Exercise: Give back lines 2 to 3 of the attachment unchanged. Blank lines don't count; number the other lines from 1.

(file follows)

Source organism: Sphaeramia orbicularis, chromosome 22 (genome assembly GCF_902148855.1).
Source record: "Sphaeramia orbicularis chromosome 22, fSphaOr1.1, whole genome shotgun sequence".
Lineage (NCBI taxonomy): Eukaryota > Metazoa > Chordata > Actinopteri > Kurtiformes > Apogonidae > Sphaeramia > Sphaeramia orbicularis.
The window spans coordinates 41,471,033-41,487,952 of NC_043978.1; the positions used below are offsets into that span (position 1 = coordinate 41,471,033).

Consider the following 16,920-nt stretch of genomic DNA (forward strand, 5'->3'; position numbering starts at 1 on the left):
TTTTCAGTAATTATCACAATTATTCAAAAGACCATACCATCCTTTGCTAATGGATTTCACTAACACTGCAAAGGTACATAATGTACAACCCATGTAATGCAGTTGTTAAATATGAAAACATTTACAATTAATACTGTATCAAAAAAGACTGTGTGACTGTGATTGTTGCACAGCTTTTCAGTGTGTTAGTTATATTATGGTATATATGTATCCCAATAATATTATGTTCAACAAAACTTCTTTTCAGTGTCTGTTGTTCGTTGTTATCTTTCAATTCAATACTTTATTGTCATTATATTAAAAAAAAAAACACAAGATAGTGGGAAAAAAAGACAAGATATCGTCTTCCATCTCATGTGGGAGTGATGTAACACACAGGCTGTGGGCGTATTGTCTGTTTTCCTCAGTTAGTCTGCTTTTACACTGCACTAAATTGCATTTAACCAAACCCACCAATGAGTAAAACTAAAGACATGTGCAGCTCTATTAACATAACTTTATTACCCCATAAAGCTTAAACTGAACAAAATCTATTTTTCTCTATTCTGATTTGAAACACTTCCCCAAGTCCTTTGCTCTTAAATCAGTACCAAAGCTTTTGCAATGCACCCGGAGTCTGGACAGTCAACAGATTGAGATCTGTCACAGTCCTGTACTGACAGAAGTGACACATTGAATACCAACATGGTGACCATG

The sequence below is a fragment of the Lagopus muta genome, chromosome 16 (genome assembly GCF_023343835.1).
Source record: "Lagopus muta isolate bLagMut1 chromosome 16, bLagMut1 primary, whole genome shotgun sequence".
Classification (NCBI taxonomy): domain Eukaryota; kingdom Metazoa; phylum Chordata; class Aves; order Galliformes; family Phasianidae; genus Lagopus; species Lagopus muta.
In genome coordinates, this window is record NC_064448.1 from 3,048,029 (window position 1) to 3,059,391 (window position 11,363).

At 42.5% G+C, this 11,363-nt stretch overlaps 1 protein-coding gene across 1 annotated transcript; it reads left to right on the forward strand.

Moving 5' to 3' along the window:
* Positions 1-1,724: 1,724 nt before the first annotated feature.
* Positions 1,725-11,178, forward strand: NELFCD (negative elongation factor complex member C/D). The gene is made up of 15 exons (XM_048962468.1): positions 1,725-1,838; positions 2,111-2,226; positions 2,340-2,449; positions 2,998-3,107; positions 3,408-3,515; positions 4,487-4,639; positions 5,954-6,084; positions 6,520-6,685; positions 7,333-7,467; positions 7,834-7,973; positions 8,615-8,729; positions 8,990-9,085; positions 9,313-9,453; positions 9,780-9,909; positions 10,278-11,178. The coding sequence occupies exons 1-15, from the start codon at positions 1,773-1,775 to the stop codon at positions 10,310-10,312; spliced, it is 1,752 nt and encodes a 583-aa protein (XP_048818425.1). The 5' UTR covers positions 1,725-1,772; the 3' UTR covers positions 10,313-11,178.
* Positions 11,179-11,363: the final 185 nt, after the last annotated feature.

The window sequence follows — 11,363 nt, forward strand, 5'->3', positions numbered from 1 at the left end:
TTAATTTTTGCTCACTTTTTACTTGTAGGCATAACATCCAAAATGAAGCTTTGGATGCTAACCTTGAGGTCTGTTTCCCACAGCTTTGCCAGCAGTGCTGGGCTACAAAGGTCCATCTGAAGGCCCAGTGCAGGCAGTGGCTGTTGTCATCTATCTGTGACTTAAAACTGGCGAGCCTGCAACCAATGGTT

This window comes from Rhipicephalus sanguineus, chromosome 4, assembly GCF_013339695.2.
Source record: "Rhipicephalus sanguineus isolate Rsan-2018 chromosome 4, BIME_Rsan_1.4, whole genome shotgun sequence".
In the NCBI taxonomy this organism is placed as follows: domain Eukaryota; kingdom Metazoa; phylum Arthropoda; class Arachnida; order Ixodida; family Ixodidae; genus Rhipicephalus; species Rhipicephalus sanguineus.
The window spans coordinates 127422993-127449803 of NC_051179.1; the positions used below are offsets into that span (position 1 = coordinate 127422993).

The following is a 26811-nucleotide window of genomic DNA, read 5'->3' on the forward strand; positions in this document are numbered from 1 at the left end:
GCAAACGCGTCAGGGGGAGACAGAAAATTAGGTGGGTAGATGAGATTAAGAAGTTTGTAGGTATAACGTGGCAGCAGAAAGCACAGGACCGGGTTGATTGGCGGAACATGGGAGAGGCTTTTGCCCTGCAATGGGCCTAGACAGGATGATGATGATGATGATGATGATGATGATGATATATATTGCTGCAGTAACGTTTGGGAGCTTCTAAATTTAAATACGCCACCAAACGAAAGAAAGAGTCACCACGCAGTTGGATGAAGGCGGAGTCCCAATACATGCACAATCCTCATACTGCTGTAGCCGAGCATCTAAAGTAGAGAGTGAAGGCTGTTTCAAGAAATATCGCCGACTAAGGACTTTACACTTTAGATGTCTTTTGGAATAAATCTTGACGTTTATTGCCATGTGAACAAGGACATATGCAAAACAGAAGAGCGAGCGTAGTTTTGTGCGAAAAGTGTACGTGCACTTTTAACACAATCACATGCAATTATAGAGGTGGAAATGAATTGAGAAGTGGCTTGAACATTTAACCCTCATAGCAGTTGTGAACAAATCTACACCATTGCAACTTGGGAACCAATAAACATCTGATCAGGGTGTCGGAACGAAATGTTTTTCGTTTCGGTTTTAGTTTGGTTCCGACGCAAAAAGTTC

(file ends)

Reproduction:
Source record: "Sphaeramia orbicularis chromosome 22, fSphaOr1.1, whole genome shotgun sequence".
Lineage (NCBI taxonomy): Eukaryota > Metazoa > Chordata > Actinopteri > Kurtiformes > Apogonidae > Sphaeramia > Sphaeramia orbicularis.